Working-Class Culture in Industrializing Britain

Work Songs and Expressions of Class Consciousness, 1790-1850

[Factory Bell]      [Music Hall Songs, 1870-1914]

"Hand-Loom v. Power-Loom" John Grimshaw ca. 1830

Come all you cotton-weavers, your looms you may pull down;

You must get employ'd in factories, in country or in town,

For our cotton-masters have found out a wonderful new scheme,

These calico goods now wove by hand they're going to weave by


In comes the gruff overlooker or the master will attend

It's you must find another shop, o quickly you must mend

For such work as this will never do; so now I'll tell you plain

You must have good pincop-spinning, or we ne'er can weave by


There's sow-makers and dressers, and some are making warps

These poor pincop-spinners they must mind their flats and sharps

For if an end slips under, as sometimes perchance it may,

They'll daub you down in black and white, and you've a shilling

    to pay.

In comes the surly winder, her cops they are all marr'd

They are all snarls, and soft, bad ends; for I've roved off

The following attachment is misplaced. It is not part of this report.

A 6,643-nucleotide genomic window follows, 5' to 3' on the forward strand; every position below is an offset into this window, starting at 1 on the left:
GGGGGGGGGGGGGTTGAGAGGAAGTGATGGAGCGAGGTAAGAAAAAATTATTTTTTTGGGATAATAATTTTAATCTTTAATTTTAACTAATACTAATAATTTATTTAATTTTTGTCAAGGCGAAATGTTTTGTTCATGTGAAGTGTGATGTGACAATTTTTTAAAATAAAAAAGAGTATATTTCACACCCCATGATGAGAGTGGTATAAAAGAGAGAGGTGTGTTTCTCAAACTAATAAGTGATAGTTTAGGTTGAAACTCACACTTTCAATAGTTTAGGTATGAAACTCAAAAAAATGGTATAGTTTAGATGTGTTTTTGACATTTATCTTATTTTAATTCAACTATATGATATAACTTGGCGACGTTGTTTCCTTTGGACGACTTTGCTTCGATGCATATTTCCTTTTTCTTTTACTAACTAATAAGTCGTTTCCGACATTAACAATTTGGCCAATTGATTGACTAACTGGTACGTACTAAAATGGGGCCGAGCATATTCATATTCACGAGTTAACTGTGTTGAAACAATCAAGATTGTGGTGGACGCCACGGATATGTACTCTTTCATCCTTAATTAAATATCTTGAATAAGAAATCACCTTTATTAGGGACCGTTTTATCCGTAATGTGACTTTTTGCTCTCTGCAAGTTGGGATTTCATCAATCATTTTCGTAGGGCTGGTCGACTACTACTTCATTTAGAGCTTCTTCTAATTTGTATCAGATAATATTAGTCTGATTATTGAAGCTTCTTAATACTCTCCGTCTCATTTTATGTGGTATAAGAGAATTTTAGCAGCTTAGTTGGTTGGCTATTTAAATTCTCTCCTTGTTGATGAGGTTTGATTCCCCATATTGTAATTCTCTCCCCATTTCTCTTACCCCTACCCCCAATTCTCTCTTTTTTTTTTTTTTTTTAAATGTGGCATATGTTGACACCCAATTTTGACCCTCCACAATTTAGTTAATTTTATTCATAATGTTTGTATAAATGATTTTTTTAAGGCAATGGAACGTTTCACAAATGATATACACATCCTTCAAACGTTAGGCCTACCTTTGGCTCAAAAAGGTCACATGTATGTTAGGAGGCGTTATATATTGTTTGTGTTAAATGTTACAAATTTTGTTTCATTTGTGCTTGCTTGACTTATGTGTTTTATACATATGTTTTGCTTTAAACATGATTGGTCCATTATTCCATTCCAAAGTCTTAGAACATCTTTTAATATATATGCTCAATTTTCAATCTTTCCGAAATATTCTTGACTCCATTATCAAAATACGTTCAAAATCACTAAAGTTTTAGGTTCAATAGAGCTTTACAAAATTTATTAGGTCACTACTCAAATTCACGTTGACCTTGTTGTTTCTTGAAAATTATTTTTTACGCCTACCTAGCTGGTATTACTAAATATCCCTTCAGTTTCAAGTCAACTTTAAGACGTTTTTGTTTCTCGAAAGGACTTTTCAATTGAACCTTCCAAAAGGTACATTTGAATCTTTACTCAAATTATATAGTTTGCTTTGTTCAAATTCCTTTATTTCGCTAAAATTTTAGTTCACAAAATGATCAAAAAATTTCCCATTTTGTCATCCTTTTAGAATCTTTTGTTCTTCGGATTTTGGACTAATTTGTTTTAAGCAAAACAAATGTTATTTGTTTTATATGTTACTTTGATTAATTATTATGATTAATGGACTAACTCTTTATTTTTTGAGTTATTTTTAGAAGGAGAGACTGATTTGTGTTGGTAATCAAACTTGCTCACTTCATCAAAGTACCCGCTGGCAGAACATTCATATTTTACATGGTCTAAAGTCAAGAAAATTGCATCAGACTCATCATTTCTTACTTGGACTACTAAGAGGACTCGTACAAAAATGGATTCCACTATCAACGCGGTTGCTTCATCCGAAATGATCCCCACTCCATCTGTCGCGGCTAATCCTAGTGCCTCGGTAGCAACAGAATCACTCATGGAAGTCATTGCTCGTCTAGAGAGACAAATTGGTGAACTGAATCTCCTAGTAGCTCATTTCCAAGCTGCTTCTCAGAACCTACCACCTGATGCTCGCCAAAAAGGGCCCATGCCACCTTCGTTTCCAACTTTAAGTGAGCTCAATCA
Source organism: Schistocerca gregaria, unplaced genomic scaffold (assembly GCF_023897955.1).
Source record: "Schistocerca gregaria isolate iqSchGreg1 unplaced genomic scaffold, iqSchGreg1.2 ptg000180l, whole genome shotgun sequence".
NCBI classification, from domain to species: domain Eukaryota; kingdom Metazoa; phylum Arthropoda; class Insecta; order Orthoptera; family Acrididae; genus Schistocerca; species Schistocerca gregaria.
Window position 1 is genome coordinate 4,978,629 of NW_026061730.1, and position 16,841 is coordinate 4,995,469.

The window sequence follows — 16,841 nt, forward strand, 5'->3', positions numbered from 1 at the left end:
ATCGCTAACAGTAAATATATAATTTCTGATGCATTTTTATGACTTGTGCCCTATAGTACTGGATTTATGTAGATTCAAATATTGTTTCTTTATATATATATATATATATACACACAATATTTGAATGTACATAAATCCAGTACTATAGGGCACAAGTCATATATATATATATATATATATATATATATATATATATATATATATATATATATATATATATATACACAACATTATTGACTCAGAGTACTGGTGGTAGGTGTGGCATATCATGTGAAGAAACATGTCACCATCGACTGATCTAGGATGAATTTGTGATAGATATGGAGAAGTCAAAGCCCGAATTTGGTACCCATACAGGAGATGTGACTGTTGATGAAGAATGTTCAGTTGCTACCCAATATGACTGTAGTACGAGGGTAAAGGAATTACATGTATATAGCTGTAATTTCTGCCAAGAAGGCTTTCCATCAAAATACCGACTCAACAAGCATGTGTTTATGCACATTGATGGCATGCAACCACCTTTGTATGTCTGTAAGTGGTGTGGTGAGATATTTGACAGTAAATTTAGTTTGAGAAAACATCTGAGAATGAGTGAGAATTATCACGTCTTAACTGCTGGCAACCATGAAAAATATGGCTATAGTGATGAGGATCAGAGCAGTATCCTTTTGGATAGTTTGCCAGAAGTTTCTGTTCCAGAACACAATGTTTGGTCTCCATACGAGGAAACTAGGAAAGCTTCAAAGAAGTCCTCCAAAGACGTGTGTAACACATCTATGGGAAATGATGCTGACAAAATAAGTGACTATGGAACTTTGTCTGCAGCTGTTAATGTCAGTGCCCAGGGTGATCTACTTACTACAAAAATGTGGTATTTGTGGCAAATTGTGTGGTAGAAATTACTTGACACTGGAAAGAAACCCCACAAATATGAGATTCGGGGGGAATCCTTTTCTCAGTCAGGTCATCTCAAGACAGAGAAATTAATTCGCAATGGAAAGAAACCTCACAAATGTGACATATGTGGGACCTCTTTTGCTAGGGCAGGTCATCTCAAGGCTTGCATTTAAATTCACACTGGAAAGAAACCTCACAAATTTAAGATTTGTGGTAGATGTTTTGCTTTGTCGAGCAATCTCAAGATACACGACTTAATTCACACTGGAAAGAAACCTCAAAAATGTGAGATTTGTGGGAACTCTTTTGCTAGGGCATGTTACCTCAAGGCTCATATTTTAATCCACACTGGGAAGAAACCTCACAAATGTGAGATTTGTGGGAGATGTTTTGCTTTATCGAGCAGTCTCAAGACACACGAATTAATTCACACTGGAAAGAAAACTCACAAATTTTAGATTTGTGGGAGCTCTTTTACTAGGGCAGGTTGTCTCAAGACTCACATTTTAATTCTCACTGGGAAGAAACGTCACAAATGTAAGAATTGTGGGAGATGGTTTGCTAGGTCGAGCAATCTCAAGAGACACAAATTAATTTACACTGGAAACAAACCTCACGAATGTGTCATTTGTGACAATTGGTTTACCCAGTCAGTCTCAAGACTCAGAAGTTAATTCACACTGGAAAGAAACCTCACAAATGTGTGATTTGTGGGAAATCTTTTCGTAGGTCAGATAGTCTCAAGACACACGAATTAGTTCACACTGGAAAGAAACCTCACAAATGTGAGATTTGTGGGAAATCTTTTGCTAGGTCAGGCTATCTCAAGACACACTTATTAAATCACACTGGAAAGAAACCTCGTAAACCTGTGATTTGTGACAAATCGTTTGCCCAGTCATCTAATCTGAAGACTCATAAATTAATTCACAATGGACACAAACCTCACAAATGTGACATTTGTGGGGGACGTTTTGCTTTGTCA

many a yard.

I' sure I'll tell the master, or the joss, when he comes in.'

They'll daub you down and you must pay--so money comes rolling in.

The weavers' turn will next come on, for they must not escape,

To enlarge the master's fortunes they are fines in every shape.

For thin places, or bad edges, a go, or else a float,

They'll daub you down, and you must pay three pence or a groat.

If you go into a loom shop where there's three or four pairs of


They all are standing empty, encumbrances of the rooms;

And if you ask the reason why, the old mother will tell you plain,

My daughters have forsaken them, and gone to weave by steam.

So, come all you cotton-weavers, you must rise up very soon,

For you must work in factories from morning until noon;

You mustn't walk in your garden for two or three hours a-day

For you must stand at their command, and keep your shuttles at


"The Factory Bell" anon. ca.1830's

Oh, happy man, oh happy thou

While toiling at the spade and plough,

While thou amidst they pleasures roll,

All at they labour uncontroll'd

While at the mills in pressing crowds

Where high build chimneys puff black clouds

And all around the slaves do dwell,

Who are called to labour by a Bell.


You have just got time to eat and sleep

A man is set your time to keep;

And if you chance to come too late,

You're mark'd on paper or on slate

No matter e'er what be the cause,

You must abide by their own laws,

All the time you draw your wage

For coming late there's so much charged.

Top ]